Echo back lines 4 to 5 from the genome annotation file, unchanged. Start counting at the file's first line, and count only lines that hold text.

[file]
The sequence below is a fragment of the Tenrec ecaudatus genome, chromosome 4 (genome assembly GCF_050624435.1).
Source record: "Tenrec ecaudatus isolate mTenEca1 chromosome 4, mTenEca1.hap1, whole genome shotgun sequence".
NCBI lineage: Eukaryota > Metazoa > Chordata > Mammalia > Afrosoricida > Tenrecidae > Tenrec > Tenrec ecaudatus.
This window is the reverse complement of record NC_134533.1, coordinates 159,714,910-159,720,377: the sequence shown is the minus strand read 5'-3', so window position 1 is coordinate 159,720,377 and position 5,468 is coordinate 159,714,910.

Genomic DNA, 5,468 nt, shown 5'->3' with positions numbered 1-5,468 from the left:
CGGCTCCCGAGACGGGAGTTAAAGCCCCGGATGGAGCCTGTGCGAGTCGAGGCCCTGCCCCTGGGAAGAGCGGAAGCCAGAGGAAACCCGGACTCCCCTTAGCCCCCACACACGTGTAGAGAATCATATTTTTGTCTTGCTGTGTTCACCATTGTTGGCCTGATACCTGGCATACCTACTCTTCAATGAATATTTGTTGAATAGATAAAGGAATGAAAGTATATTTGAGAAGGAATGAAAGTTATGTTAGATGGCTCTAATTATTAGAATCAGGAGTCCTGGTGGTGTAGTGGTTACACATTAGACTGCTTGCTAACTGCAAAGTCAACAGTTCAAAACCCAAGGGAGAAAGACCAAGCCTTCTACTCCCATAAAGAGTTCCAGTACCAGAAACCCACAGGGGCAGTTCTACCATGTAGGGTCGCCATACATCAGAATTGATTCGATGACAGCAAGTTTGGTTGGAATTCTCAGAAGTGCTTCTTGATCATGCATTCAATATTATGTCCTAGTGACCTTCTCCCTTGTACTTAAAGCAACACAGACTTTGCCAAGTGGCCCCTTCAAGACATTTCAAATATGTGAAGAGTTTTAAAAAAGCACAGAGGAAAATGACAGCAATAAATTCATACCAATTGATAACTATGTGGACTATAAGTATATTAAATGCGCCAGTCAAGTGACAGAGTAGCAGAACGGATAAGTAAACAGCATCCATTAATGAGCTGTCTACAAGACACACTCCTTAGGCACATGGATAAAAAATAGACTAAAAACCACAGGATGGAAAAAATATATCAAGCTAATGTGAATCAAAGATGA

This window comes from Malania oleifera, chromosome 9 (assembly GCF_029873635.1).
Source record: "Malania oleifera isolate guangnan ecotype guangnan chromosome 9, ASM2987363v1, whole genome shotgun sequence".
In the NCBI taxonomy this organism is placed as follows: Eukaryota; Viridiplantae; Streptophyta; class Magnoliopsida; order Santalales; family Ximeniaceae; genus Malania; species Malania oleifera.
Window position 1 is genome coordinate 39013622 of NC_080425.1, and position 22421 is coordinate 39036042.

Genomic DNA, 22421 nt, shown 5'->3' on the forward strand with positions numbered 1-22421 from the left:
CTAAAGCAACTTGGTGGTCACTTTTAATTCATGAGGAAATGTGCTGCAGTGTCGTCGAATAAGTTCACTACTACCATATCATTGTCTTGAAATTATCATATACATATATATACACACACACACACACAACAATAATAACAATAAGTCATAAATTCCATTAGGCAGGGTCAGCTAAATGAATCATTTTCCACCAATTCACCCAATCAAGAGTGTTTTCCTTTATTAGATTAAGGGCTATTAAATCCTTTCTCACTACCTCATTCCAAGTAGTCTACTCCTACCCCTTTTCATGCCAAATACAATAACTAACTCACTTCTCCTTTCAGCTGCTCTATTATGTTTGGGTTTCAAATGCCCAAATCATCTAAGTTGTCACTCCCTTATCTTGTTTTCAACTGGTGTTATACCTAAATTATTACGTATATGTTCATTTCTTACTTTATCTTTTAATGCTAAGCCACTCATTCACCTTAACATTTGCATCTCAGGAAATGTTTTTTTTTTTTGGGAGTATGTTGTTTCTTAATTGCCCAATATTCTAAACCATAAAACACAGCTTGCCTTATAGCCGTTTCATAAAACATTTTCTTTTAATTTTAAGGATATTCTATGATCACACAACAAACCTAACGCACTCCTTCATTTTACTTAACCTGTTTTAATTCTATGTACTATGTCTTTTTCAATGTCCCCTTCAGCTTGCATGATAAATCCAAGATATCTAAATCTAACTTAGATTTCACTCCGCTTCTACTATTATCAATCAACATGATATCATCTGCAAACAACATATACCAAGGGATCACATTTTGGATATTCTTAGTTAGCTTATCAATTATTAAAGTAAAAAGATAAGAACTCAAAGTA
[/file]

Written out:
This window is the reverse complement of record NC_134533.1, coordinates 159,714,910-159,720,377: the sequence shown is the minus strand read 5'-3', so window position 1 is coordinate 159,720,377 and position 5,468 is coordinate 159,714,910.

Genomic DNA, 5,468 nt, shown 5'->3' with positions numbered 1-5,468 from the left: